Ever since the 2016 election, self-care has been a part of any resistance playbook. But self-care isn’t just something you do when shit hits the fan. There are myriad ways to practice self-care, and you should be doing some form of it daily; keep your own glass full, so you can fill the cups of your family, friends, and community. Here are some of my most and least effective self-care habits from the last two years.
SELF-CARE THAT WORKS
Take a Walk
I have never, ever regretted going on a walk; I always feel better after I do it. Even in the colder months, your body and mind (and dog) will thank you for getting outside and taking in fresh air and physical activity. Instead of coming home from work and plopping down in front of the TV, try a quick 20-minute jaunt around the block to give yourself a little time to breathe, think, or chat with a friend.
Have a Daily Moisturizing Ritual
Taking extra time to ensure your entire body is thoroughly moisturized is a habit I have been preaching for over a decade. After showering, rub coconut oil all over yourself before applying lotion. This adds a lush layer to your skin, making you smell and taste like a snack. While your sexual partners will certainly enjoy your moisturized body, this daily ritual is mainly for you. After all, you have to exist in your skin for the rest of your life, so why not make it feel like butter?
Routines are important, but it’s also good to try new things and see what changes could work for you. After the holidays, challenge yourself to eating a plant-based diet or cutting out added sugar for a month. Or try upping your water intake to three liters per day. You’ll learn a lot about yourself and your body, and maybe even shed a few of those extra holiday pounds in the process.
Reinvigorate or Rearrange Your Living Space
I think of my home as a living, breathing organism that needs tending to. When my space is messy or the feng shui is off, it affects me before I even realize it. Sometimes it takes the dog shitting on the hallway floor to launch me into a cleaning spree, which leads to me cleaning out my closet, rearranging the furniture, adjusting the décor, adding plants, candles, and so on. Even if you can’t afford to purchase a bunch of new items for your home right now, a new houseplant goes a long way, or just get creative with what you already have.
Make a Therapy Appointment
Simply deciding to address your mental health is an act of self-care. Once you recognize that you could benefit from speaking with an unbiased confidant (ahem, I’m looking at every single one of you), look for a certified therapist on psychologytoday.com and put something on the books. Now go get yourself an ice cream for scheduling self-care in advance. You deserve it.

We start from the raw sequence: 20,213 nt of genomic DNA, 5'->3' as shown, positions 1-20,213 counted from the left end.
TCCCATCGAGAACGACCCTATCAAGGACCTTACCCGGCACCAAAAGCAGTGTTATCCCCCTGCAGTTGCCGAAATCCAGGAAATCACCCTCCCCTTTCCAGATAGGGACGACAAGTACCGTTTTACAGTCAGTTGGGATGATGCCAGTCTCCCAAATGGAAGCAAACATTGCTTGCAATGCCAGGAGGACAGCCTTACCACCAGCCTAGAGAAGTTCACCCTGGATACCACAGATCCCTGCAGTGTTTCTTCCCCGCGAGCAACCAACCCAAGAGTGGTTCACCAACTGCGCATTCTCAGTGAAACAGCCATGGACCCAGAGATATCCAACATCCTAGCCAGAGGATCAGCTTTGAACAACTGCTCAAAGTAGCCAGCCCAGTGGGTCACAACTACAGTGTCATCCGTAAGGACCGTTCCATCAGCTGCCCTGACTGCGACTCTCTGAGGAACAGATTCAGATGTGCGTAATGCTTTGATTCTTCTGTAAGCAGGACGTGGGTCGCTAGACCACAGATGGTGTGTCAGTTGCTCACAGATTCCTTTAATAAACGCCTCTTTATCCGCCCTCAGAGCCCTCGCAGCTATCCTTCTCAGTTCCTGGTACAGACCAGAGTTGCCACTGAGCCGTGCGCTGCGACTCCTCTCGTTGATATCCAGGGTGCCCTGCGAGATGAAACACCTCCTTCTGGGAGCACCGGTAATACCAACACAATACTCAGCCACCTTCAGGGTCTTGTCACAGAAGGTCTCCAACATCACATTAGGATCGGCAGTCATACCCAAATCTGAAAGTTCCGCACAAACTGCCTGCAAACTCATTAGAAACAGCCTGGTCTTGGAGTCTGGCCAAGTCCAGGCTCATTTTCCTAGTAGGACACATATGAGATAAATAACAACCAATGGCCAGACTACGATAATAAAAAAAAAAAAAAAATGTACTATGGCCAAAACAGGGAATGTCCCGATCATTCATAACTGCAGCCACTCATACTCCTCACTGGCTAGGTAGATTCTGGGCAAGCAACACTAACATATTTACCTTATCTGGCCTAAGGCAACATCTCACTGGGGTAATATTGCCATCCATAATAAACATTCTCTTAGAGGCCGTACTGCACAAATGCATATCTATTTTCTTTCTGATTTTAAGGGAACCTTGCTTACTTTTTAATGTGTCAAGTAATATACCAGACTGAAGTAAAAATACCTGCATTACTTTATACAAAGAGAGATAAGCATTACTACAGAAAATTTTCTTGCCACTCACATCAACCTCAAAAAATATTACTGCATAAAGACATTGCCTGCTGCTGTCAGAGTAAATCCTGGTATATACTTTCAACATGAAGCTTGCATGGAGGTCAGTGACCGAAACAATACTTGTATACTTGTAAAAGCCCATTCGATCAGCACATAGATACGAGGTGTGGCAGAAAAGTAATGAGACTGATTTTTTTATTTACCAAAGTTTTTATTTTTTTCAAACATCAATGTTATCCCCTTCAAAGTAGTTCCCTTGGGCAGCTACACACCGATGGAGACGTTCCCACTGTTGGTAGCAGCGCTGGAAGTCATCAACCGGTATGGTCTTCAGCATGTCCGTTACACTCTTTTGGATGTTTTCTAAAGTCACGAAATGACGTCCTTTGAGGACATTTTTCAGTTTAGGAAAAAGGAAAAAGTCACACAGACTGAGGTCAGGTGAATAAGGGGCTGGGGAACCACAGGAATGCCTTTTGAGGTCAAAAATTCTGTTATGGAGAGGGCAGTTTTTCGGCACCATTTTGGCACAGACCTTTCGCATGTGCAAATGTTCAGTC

The powers of palo santo (Spanish for “holy stick”) might seem a little woo-woo, but there’s no denying it smells good. The aged wood comes from a wild tree native to South America, and it’s rich in terpenes and essential oils, having long been used in indigenous medicine. White sage is also considered a sacred herb by Indigenous Peoples, who practice smudging to clear away negative energies in the mind, body, and spirit or to purify an area of the home. Woo-woo or nah, smudging has always made me feel happy and the space cleansed.
Sit Alone with Your Thoughts and Write in a Notebook
Sitting with your thoughts in a quiet place (ideally somewhere green) is a great grounding practice on its own, but have you tried sitting alone every morning and handwriting three pages to purge all your thoughts and feelings? Julia Cameron famously teaches this tool in The Artist’s Way. I’ve been trying it for a while now and I’ve discovered it’s helpful for writer’s block and daily morale.
Use Your Sick and Vacation Time (If You’ve Got It)
There’s a huge amount of pressure on hard-working Americans to just “suck it up” and power through when we’re feeling ill. But nothing’s as rejuvenating as taking a whole sick day to nurse yourself back to a healthy state. (And while you’re stuck on the couch, start planning your next much-needed vacation.)
SELF-CARE THAT DOESN’T WORK
I know baths are everyone’s go-to self-care ritual, and that’s great for them. To me, a bath seems time-consuming, unsanitary, and not as good as a shower. Don’t get me wrong, I love a nice bubble bath with some Epsom salts, candles, aromatherapy, and maybe even a luxurious bath bomb from Lush. The problem with bathing in a soup of my own filth until I become a raisin is: I simply must clean the tub right before getting in, and then I usually want to do so afterward as well. Maybe if America had the kind of superior bathroom setups as they do in Japan, it would be a more enjoyable experience and less of a chore.
As someone who works at a fucking newspaper, I struggle to escape the never-ending stream of terrible developments that happen on a daily basis. There’s just too much. It can be impossible to look away from the dumpster fire that is our reality. At first it seemed like a good idea to self-soothe with a bunch of leftist podcasts and TV shows, and drown out the MAGA hats with my own echo chamber of delightfully angry resisters, celebrities, and pundits. In 2017, I would get off work after an entire day of being glued to the internet, then go home and watch The Daily Show or Full Frontal with Samantha Bee or Last Week Tonight. But eventually I noticed just how many of other people’s thoughts and words were swirling around in my head, not leaving room for my own stuff. So in 2018 I cut back on the number of podcasts I listen to; adhered to a strict news curfew (no news after working hours); banned all videos of Donald Trump; and stopped watching broadcast news altogether. And I feel 100 times saner.